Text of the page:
Destroy Vancouver has a rich history of providing the titular city with a vast array of talent, pulling from the far corners of the avant-garde community. The event is curated by local sound artist John Brennan, who — even if his only presence was a video message lamenting his absence at the beginning of the show — managed to assemble another spectacular lineup of noise and drones at the VIVO Media Arts Centre.
The trio of Clément | Olsen | Ruhlmann was an apt choice to start the evening. Three generations of artists, each with a chaotic mess of toys, electronica, and wires surrounding them, created a metered and deeply textural audio experience.
Exploring the limits of patience and minimalism in music, their composition was more akin to a failed field recording than a musical set. Unique clicks, pops, and (in one memorable instance) a bowed cymbal, were brought into the mix and faded out with such careful ebb, it was hard to tell where the performance ended and where the natural ambient noise of the room began.
Peggy Lee’s unsettling improvisations with a cello cannot be recommended easily: her music is neither calming or lush, and it is not for the faint of heart. Still, her set at VIVO was awe-inspiring and almost completely overwhelming.
Almost more of a performance art piece than a work of tangible sound, Lee’s music was a harsh deconstruction of classical instrumentation, a wild cacophony of plucked strings, wrenched bow sweeps, and unceremoniously discordant melodies. That something so ugly could be so beautiful was a testament to Lee’s talents.
Although not out of place on a bill surrounded by other experimental artists, J.P. Doucet and Colin Jones’ Hierarchies was certainly a change in pacing for the evening. As maestros over an orchestra of synthesizers, the duo carefully unraveled a sweeping thread of undulating keyboard drones and subtle drum-machine beats. Laced with a cosmic quality absent from the rest of the evening, Hierarchies stood out for their carefully prepared and ever-changing synthetic jam.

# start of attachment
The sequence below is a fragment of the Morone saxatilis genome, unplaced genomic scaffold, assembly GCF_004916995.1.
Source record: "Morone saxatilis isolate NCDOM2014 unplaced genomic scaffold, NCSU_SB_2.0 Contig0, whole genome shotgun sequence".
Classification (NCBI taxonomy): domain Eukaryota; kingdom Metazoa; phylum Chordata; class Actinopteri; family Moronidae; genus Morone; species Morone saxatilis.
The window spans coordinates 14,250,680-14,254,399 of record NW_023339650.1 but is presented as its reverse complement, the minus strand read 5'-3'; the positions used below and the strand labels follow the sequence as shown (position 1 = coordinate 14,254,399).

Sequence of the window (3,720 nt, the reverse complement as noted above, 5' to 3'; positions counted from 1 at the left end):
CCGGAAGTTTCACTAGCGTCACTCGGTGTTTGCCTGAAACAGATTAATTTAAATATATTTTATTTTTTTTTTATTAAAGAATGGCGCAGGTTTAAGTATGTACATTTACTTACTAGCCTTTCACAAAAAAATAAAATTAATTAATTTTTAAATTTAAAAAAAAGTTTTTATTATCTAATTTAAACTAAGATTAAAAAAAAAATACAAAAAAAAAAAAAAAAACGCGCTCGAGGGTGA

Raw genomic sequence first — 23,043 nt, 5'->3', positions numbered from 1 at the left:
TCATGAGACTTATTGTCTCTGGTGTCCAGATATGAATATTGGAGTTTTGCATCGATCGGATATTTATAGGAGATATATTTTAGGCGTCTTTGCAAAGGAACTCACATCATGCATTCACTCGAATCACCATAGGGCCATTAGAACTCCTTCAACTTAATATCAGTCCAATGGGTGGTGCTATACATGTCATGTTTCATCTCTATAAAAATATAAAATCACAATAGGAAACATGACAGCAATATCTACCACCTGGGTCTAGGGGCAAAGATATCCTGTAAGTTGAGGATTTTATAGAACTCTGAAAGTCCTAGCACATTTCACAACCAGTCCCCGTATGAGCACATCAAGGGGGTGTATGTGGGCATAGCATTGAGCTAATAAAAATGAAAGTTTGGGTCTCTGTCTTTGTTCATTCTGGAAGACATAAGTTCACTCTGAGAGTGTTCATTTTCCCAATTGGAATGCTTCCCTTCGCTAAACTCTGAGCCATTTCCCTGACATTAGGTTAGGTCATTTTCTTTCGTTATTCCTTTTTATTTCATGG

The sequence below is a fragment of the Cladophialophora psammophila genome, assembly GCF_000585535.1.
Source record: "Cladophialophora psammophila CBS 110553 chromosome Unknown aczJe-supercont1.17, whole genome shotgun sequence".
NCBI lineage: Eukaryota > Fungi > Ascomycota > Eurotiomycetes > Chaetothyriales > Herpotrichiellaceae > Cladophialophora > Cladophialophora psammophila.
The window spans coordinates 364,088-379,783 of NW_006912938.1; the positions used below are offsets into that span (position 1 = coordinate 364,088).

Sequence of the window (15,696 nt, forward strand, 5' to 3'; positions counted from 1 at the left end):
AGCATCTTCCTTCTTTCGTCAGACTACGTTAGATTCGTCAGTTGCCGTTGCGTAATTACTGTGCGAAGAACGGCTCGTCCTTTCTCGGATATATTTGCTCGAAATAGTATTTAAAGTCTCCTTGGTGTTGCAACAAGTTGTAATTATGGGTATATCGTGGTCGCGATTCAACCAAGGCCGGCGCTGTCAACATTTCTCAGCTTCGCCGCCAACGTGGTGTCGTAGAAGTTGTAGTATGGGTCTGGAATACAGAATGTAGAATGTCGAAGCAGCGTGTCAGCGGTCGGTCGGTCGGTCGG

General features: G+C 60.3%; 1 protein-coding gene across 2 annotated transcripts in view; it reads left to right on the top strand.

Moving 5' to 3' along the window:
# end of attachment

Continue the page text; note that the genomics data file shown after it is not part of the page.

Bonnie Jones and Andrea Neumann seemed to be the most engaging of the performers at VIVO, even if they spoke just as little to the crowd as their contemporaries. Their communication with the audience happened through their instruments — an array of gear including a pedal-steel and radio receivers — and the way they very physically interacted with their equipment.
Noise was coaxed out of their lab station by way of AM static, fan blades over pedal-steel strings, and the hum of quarter-inch cable held against the natural electricity of the human body. Their combined music carried a personality with it that seemed at odds with the pair’s focus on their equipment.
Jesse & Josh Zubot picked up where Peggy Lee’s duo left off — with two classical musicians challenging the way we look at classical instruments. Paired with violins, the two played music that had less a relationship with constructed noise and more with the dynamics of mad scientists ranting at each other.
For each note strung by one, the other’s reaction was the focus of interest during their performance. As one Zubot would suddenly slow for breath, so too did the other, alternatively taking cues and giving them in a crazy exchange of energy that was fascinating to observe. The violin is not usually considered a physically abusive instrument to play, but by the end of the improv performance I could feel the manic exhaustion playing at the ends of each player’s bows.
Olympia’s Kevin Doria needs no introduction for those in the drone community — as founding member of Kranky alums Growing and collaborator with David Bryant (Godspeed You! Black Emperor), Jonathan Parant (Fly Pan Am), and filmmaker Karl Lemieux, Doria’s solo project Total Life is one with a certain amount of reputation behind it.
Similar in spirit to Hierarchies’ performance, Total Life’s heavy and unforgiving drones enveloped and then destroyed the audience’s collective consciousness. Concentration and all real thought processes were lost in a sea of punishing synth and modulated effects, all created from behind the privacy of a flight case.
Whatever knobs were being twiddled with, Doria’s point was plain: the experience, and not the creation, was the point of Total Life’s immured music. His powerful set was cut short as a key piece of equipment malfunctioned, but even as a performance ending on an apology, it was a dynamo experience.